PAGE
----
Dalradian has welcomed the decision by the Minister for Infrastructure, Nichola Mallon, to refer its application for an environmentally responsible underground gold-silver-copper mine to a public local inquiry (planning inquiry) with the Planning Appeals Commission (PAC).
The inquiry is a standard stage toward the end of the planning process for regionally significant projects.
Minister Mallon said: “In June 2020 I announced that the Dalradian Gold Mine project at Greencastle, County Tyrone would be the subject of an independent Public Inquiry.
“I am now satisfied that sufficient detail, consultee responses and representations have been provided to allow for robust scrutiny of the application in a public forum and that we should move as soon as practicable to the Public Inquiry phase in processing this application.
“I have therefore directed that my officials formally request a Public Inquiry to be held by the Commission. The Inquiry will consider a number of related applications including the gold mine minerals planning application and the two associated powerline applications. It will also consider the proposed abandonment of the Crockanboy Road, known locally as the ‘Green Road’.
“Once completed the Minister will consider the findings of the inquiry before reaching a decision.”
The planning application was lodged in 2017, following an extensive discussion and consultation process, and aims to deliver a transformative economic investment for Northern Ireland, particularly West of the Bann. The project will create approximately 1,000 jobs during the 20-year-plus operation of the mine and hundreds more during construction, whilst its local £750 million supply chain will boost regional businesses .
A positive conclusion to the planning process would trigger the £158 million construction-phase, building on the £130 million Dalradian has invested since 2010. To date, the company has employed up to 120 people in advancing the project and has supported more than 600 community groups with £1 million in funding.
Welcoming the decision, Dalradian Gold Chief Executive Patrick Anderson, said: “This is a major step forward in the planning process, providing an opportunity for independent scrutiny in an open and transparent forum. This will give all interested parties the chance to have their voice heard.
“Our proposed project will boost the regional economy for a minimum of 20 years and provide a broad range of social and economic benefits in line with local and regional government aims. These include regional rebalancing, sustaining rural communities, creation of good jobs, raising the skills base of the workforce and increased investment.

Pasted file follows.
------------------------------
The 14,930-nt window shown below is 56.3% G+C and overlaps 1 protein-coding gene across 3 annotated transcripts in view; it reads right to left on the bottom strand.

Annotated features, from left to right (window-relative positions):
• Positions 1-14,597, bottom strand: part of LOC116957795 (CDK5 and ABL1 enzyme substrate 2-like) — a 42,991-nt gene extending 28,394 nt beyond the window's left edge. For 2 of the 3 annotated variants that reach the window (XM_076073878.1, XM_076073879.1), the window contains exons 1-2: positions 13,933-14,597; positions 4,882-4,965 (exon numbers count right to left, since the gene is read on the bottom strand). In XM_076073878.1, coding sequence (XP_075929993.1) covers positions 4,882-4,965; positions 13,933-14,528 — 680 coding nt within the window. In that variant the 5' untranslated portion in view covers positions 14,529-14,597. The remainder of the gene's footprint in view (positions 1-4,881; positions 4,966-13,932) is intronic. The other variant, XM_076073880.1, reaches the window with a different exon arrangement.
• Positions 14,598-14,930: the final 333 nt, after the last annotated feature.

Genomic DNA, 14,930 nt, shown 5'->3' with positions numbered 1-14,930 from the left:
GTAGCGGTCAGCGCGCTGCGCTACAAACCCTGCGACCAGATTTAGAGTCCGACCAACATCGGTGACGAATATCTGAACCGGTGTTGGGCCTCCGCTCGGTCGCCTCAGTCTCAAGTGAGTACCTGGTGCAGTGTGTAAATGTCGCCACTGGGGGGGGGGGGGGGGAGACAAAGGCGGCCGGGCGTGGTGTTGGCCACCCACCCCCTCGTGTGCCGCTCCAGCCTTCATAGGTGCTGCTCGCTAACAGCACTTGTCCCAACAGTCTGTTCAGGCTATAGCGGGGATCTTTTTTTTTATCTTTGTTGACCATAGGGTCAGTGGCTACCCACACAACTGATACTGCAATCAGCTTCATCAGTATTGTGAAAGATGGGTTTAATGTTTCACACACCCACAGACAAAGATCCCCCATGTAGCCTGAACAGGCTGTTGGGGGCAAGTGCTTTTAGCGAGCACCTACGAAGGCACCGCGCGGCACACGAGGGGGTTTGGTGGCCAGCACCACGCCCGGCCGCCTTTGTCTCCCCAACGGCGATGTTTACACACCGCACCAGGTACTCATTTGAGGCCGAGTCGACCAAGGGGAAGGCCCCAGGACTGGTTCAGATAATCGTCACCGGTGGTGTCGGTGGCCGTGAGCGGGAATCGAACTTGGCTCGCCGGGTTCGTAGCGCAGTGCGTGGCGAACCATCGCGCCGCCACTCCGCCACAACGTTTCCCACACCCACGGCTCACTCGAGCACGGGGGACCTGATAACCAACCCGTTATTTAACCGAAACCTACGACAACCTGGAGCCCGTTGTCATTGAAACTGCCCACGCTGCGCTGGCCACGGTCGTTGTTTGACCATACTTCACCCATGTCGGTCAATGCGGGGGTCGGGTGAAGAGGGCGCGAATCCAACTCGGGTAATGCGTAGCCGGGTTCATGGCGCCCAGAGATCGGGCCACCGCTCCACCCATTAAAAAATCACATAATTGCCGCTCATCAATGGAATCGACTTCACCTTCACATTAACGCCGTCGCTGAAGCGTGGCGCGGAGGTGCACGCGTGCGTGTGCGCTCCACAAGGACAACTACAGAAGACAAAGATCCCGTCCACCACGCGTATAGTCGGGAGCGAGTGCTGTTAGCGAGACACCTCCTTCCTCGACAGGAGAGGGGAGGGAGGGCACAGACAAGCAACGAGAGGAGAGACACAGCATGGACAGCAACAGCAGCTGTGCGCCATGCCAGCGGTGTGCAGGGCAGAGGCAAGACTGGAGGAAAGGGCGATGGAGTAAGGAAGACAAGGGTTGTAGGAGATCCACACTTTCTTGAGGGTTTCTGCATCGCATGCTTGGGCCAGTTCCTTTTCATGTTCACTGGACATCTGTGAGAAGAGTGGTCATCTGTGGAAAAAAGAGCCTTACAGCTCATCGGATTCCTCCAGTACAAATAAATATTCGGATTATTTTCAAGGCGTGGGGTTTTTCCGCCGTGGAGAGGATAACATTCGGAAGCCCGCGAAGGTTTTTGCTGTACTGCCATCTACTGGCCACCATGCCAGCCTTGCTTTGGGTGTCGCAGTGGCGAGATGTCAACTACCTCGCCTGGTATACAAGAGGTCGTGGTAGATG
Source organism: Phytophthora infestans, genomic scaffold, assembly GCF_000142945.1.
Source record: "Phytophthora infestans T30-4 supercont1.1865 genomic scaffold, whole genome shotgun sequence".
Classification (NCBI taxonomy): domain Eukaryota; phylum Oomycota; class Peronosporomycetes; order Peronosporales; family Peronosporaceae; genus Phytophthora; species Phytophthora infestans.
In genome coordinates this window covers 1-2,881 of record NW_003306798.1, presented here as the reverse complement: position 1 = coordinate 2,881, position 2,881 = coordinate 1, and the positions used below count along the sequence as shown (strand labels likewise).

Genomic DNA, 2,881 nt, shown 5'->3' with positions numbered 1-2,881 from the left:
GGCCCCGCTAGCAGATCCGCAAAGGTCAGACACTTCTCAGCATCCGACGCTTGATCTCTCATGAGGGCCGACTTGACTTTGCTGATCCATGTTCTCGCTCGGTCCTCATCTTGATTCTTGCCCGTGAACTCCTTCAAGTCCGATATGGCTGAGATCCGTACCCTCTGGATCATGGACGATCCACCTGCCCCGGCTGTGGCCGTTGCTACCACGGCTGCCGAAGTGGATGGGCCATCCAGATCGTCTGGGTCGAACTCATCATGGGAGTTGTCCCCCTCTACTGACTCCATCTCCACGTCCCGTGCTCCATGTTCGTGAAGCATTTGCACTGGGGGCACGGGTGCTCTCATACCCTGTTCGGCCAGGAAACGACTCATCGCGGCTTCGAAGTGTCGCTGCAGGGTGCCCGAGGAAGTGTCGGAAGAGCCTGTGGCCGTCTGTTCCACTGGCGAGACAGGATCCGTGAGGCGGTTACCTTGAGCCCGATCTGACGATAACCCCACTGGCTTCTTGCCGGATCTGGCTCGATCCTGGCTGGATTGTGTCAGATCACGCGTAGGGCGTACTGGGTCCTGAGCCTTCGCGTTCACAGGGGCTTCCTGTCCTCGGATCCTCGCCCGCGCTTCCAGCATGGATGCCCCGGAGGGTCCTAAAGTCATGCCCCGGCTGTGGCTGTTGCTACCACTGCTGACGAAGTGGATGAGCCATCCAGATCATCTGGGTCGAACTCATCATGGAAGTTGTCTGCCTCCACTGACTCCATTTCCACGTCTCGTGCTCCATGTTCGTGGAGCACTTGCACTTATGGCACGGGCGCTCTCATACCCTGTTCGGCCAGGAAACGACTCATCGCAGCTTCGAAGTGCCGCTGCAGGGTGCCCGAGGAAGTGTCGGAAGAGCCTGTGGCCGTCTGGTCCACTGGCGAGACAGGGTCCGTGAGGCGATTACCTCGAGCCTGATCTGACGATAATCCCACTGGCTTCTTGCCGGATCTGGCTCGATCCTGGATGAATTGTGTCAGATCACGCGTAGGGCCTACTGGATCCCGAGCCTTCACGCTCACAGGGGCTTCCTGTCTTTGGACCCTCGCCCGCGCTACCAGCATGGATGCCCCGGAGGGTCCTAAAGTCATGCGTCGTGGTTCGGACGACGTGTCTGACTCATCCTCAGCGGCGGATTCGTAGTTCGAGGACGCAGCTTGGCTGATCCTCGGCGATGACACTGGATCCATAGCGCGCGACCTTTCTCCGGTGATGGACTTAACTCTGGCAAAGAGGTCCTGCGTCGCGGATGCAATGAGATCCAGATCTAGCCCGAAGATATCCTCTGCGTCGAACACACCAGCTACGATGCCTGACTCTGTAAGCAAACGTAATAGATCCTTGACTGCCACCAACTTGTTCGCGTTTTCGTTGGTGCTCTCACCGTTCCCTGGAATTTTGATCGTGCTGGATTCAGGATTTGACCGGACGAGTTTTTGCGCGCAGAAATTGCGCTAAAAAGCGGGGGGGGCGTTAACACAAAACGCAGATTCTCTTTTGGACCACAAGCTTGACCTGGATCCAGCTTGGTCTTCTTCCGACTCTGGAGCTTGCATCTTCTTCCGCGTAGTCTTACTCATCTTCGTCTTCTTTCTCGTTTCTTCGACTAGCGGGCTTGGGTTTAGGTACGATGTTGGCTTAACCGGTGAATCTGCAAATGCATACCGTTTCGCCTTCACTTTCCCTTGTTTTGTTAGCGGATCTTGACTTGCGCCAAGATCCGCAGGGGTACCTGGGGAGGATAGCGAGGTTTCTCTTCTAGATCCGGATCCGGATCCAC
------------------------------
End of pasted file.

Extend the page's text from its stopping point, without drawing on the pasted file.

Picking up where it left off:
“We held a number of very productive supplier events with Chambers of Commerce earlier this year and there has been a great deal of interest from local firms. We are also seeking to agree a number of key construction contracts conditional on planning permission to ensure we are shovel ready pending a positive decision by the Minister.”
A recent review of the project by professional services firm EY assessed the mine’s potential economic and social impacts over time and concluded that the project will “provide a significant and timely stimulus for the economy”.
The project will create almost 1,000 jobs, including 350 directly with Dalradian over the 20-year plus lifetime of the mine. The average salary at the mine is estimated at £40,000 per year, nearly twice the NI average. The 18-24 month construction phase will provide a boost of £158m and create 300 jobs. A £15 million training programme will coincide with the construction phase and first year of operations to support local employment.
When operational the mine will generate £21m in salaries every year and a total annual supply chain spend of £46m. Dalradian has also committed a minimum of £4m to community funding during operation of the mine.
Mr Anderson added: “While we recognise that the economic opportunities provided by the mine are substantial, operating in tandem with the environment is just as important. That’s why our project design includes the best available technology and a commitment to net zero carbon emissions over the lifetime of the mine.”
“We are showing that commitment already, having achieved Carbon Neutral Plus status for the second year running in 2020 by minimising, assessing and offsetting our carbon emissions and also supporting tree-planting at schools in Northern Ireland. The need for metals and minerals in transitioning to a greener economy is recognized by many governments, including the UK, supported by creation of the Westminster All Party Parliamentary Group for Critical Minerals in 2020.”
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